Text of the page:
In a recent decision of CGS v CGT  SGHC 183 the Singapore High Court refused to set aside a Singapore International Arbitration Centre (“SIAC”) award where the applicant claimed that there had been a breach of natural justice and that its rights have been prejudiced as the Tribunal had excluded its General Manager (“GM”) from acting as co-counsel with the reasons that he was omitted from certain email communications, “interrupted” during Opening Statement when the Tribunal requested a better explanation of an aspect of the claim, and was prevented from asking a question of a factual witness by the Tribunal.
After reviewing the transcripts of the hearing, the Court held that the alleged interruption was in fact “entirely innocuous” and the GM had only been granted permission to assist in the Opening Statement, not with interrogation of witnesses.
It was further held that the first Procedural Order (“PO1”) which stated, “where a Party was represented by Counsel, communications with the Tribunal shall be with Counsel instead of the Party’s representatives”, did not infringe the parties’ right to representation; the Tribunal could reasonably direct that there be only one line of communication between each party and the Tribunal. Moreover, its legal counsel had also acknowledged the Tribunal’s request to follow the PO1 by email. Therefore, there was no reason for the Tribunal to think that the PO1 was objectionable. Additionally, the applicant should have raised its objection or applied to vary PO1 immediately, instead of raising the issue in a set-aside action.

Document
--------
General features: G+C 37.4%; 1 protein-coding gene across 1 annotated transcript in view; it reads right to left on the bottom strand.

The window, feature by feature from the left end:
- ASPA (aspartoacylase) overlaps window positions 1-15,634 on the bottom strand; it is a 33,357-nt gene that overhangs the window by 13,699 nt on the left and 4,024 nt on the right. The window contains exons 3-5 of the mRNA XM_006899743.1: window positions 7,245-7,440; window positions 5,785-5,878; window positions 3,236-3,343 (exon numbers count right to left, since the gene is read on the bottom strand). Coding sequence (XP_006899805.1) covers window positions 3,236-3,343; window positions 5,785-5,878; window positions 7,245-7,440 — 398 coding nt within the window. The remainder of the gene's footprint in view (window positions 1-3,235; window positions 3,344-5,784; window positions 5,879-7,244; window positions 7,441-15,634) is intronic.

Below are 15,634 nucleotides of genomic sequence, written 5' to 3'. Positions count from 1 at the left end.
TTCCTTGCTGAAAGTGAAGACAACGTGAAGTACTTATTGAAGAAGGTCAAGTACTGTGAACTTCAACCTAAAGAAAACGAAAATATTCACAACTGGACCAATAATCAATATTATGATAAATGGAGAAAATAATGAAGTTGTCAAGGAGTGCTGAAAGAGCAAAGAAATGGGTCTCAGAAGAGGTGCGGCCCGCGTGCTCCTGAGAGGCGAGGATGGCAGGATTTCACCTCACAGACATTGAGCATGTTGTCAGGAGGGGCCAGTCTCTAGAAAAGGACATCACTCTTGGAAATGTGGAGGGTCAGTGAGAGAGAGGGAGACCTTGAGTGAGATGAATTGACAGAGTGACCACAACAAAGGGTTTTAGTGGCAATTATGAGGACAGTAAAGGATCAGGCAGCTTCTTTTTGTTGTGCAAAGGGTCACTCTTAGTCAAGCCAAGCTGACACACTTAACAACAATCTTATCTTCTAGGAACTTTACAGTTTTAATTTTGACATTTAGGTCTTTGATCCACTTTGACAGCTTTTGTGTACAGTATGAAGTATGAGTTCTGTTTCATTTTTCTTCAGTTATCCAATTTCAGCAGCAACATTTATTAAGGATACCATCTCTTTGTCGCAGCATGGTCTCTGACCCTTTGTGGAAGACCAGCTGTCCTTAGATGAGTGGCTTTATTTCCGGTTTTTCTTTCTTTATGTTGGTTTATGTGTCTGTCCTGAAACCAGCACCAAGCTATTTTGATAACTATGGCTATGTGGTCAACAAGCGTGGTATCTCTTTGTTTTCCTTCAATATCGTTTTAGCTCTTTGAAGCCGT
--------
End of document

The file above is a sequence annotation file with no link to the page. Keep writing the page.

This case serves as an important reminder that the Singapore courts will be likely to adopt the ‘light touch’ approach when reviewing arbitral awards and underscores the importance to raise an objection on procedural unfairness in a timely manner with the Tribunal. Failing which, the party cannot expect the courts to set aside the award based on the objections which ought to have been raised earlier.